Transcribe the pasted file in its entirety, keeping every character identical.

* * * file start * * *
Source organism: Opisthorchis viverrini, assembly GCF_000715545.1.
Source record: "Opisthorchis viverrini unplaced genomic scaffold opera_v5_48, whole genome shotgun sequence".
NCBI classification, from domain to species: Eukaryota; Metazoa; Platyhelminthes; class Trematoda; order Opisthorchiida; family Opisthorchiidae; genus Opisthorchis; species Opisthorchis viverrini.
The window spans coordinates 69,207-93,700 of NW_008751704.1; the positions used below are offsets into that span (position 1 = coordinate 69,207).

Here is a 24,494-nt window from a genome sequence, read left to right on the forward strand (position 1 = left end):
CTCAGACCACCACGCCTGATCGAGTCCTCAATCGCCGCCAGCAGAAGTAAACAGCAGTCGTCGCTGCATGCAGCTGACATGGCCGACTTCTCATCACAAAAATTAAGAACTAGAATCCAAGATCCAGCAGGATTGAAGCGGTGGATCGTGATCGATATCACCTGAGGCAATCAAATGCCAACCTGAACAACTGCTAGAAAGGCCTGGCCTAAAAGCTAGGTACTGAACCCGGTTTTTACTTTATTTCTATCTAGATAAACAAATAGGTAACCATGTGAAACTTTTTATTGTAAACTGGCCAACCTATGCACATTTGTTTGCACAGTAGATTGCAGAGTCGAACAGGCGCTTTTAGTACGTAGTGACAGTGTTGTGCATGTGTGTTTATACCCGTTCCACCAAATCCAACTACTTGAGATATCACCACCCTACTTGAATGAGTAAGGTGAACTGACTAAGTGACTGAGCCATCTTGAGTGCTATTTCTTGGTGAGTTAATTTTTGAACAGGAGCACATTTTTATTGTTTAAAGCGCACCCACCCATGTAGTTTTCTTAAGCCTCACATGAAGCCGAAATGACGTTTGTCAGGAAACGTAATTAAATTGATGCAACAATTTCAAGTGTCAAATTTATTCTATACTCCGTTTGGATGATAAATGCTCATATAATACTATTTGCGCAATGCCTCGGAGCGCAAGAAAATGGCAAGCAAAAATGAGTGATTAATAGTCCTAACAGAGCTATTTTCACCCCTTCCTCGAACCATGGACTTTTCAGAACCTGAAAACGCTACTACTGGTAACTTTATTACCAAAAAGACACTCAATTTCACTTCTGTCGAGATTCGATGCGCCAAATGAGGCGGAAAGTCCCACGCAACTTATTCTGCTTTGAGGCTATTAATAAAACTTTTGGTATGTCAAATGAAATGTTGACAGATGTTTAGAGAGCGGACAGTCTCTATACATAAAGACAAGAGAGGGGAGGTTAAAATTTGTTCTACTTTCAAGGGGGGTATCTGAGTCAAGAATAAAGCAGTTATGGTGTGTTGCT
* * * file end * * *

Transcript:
Source organism: Opisthorchis viverrini, assembly GCF_000715545.1.
Source record: "Opisthorchis viverrini unplaced genomic scaffold opera_v5_48, whole genome shotgun sequence".
NCBI classification, from domain to species: Eukaryota; Metazoa; Platyhelminthes; class Trematoda; order Opisthorchiida; family Opisthorchiidae; genus Opisthorchis; species Opisthorchis viverrini.
The window spans coordinates 69,207-93,700 of NW_008751704.1; the positions used below are offsets into that span (position 1 = coordinate 69,207).

Here is a 24,494-nt window from a genome sequence, read left to right on the forward strand (position 1 = left end):
CTCAGACCACCACGCCTGATCGAGTCCTCAATCGCCGCCAGCAGAAGTAAACAGCAGTCGTCGCTGCATGCAGCTGACATGGCCGACTTCTCATCACAAAAATTAAGAACTAGAATCCAAGATCCAGCAGGATTGAAGCGGTGGATCGTGATCGATATCACCTGAGGCAATCAAATGCCAACCTGAACAACTGCTAGAAAGGCCTGGCCTAAAAGCTAGGTACTGAACCCGGTTTTTACTTTATTTCTATCTAGATAAACAAATAGGTAACCATGTGAAACTTTTTATTGTAAACTGGCCAACCTATGCACATTTGTTTGCACAGTAGATTGCAGAGTCGAACAGGCGCTTTTAGTACGTAGTGACAGTGTTGTGCATGTGTGTTTATACCCGTTCCACCAAATCCAACTACTTGAGATATCACCACCCTACTTGAATGAGTAAGGTGAACTGACTAAGTGACTGAGCCATCTTGAGTGCTATTTCTTGGTGAGTTAATTTTTGAACAGGAGCACATTTTTATTGTTTAAAGCGCACCCACCCATGTAGTTTTCTTAAGCCTCACATGAAGCCGAAATGACGTTTGTCAGGAAACGTAATTAAATTGATGCAACAATTTCAAGTGTCAAATTTATTCTATACTCCGTTTGGATGATAAATGCTCATATAATACTATTTGCGCAATGCCTCGGAGCGCAAGAAAATGGCAAGCAAAAATGAGTGATTAATAGTCCTAACAGAGCTATTTTCACCCCTTCCTCGAACCATGGACTTTTCAGAACCTGAAAACGCTACTACTGGTAACTTTATTACCAAAAAGACACTCAATTTCACTTCTGTCGAGATTCGATGCGCCAAATGAGGCGGAAAGTCCCACGCAACTTATTCTGCTTTGAGGCTATTAATAAAACTTTTGGTATGTCAAATGAAATGTTGACAGATGTTTAGAGAGCGGACAGTCTCTATACATAAAGACAAGAGAGGGGAGGTTAAAATTTGTTCTACTTTCAAGGGGGGTATCTGAGTCAAGAATAAAGCAGTTATGGTGTGTTGCT